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The great tripod & head thread!

Joe Colson

Well-known member
Damn you Dante..!
You guys are in an exclusive level of Dante's inferno. But you're still subject to temperature checks when entering. ;)

HOT PLACE.jpg

At this stage of my life, I'm looking for ways to lighten my load, so I have a Peak Design Travel Tripod and a Novoflex with removable legs. Both support either my Fuji GFX 100S or Sony a1 when necessary. Otherwise, IBIS and OIS are my friends.

Joe
 

MGrayson

Subscriber and Workshop Member
You guys are in an exclusive level of Dante's inferno. But you're still subject to temperature checks when entering. ;)

View attachment 186730

At this stage of my life, I'm looking for ways to lighten my load, so I have a Peak Design Travel Tripod and a Novoflex with removable legs. Both support either my Fuji GFX 100S or Sony a1 when necessary. Otherwise, IBIS and OIS are my friends.

Joe
Joe,

IBIS, high ISO, and no long exposures were my defenses against tripods. Now I just want to get the sucker up high. I'm not aware of anyway to get to 8 feet or more other than a drone or the Giant. (Light stand?)

Matt
 

docholliday

Active member
I'm not aware of anyway to get to 8 feet or more other than a drone or the Giant. (Light stand?)

Matt
As much as I like the Giant and have used it in the past... I cheated on my last production shoot that required height. I used a 22' ladder and attached a SuperClamp to the top rung. The ultimate "Giant" was shooting out of a bucket truck with SuperClamp on the bucket, locked, with outriggers down. The fiberglass arm's "vibration absorption" was surpisingly well, but it was definitely a heavy tripod to "carry". ;)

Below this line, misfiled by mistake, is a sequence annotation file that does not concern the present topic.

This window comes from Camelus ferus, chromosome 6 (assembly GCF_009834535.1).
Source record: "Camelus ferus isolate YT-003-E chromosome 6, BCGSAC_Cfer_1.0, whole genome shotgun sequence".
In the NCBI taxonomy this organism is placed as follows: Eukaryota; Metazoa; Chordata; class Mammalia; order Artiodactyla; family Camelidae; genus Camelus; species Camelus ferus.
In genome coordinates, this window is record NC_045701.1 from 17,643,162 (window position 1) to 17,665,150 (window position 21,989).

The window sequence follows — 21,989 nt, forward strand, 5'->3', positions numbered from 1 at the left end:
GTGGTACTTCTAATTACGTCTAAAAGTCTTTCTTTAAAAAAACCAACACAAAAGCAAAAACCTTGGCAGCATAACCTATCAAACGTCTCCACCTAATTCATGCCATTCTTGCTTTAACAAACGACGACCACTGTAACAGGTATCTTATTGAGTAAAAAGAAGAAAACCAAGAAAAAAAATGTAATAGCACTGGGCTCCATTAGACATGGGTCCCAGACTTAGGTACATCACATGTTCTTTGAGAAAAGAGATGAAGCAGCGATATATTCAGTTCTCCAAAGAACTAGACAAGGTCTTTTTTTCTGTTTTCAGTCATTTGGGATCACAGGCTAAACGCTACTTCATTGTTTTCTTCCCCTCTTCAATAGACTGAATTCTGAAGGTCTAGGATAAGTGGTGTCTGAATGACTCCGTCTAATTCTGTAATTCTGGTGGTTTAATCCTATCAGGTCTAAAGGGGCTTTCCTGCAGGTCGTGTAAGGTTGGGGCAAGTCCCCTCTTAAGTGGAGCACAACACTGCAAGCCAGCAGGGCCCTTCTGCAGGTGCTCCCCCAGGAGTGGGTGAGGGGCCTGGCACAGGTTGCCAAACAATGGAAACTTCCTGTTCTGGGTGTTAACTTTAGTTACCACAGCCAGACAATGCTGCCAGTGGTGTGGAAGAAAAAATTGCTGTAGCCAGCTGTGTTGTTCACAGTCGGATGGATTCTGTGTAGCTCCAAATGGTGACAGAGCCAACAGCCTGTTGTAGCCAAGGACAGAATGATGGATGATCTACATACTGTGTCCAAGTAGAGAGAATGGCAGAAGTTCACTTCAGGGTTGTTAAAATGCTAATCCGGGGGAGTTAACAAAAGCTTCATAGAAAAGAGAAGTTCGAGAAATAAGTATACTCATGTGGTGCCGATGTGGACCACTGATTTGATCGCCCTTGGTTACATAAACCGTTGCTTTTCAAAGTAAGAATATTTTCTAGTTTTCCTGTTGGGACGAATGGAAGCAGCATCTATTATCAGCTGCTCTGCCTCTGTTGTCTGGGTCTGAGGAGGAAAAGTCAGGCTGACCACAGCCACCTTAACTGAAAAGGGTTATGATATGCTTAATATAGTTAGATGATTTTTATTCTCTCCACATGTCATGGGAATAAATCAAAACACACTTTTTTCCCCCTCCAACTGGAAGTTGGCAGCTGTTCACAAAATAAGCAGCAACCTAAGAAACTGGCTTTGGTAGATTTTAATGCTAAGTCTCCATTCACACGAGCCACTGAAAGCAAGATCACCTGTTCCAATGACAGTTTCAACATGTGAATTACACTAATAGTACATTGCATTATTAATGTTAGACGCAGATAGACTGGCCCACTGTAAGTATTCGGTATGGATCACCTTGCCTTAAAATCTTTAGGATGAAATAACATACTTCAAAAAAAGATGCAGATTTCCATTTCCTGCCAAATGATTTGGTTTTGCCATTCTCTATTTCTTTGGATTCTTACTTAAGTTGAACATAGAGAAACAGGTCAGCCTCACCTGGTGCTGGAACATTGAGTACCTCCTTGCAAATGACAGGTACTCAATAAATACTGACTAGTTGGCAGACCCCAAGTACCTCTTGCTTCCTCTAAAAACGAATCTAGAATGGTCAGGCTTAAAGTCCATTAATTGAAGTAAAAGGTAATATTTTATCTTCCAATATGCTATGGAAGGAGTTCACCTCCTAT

Superclamp to support, Kupo ballhead plate to pin, AS Z1 on plate, safety cable to second superclamp. Fired camera via Pocketwizard once back on ground to prevent inducing shake or movement from being on the support.
 

MGrayson

Subscriber and Workshop Member
As much as I like the Giant and have used it in the past... I cheated on my last production shoot that required height. I used a 22' ladder and attached a SuperClamp to the top rung. The ultimate "Giant" was shooting out of a bucket truck with SuperClamp on the bucket, locked, with outriggers down. The fiberglass arm's "vibration absorption" was surpisingly well, but it was definitely a heavy tripod to "carry". ;)
That reminds me of the "Car Talk" where the space shuttle called in about a vibration problem at 15,000 MPH.
 

GrahamWelland

Subscriber & Workshop Member
Is that a kit, or do you just get feet for the slightly larger fifth tube? I took the feet off of a 4553, but those should be the same diameter as the 6th tube of the giant.

Oh, let me guess. The long spike kit comes with its own leg ends?
It was a kit from Gitzo a long time ago.

I hated the gitzo long spikes as they'd forever come off. The RRS tripods and spikes are much better. The giant I moved to the Gitzo combination spike/rubber foot that you can adjust as needed.
 
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Shashin

Well-known member
Joe,

IBIS, high ISO, and no long exposures were my defenses against tripods. Now I just want to get the sucker up high. I'm not aware of anyway to get to 8 feet or more other than a drone or the Giant. (Light stand?)

Matt
I have used a monopod and a simple tilt head--just one movement. You can brace the leg against your torso for stability. With film cameras, I had a really long extension cable: digital is easier. The monopod is easier to handle than a tripod.
 

MGrayson

Subscriber and Workshop Member
The persistent backorder of the Giant gave me another (cheaper and lighter) idea. The 3543xl goes to 79" and the rapid column adds another 17". This is a foot short of the giant, a foot taller than the RRS TVC-45, weighs just over 6 lbs, and can be easily set up by one person. The point is, I'm shooting wide, so stability isn't my issue. Height is. It's certainly more stable than holding the camera up over my head on a pole!

I'll let you know how it works.

-Matt
 
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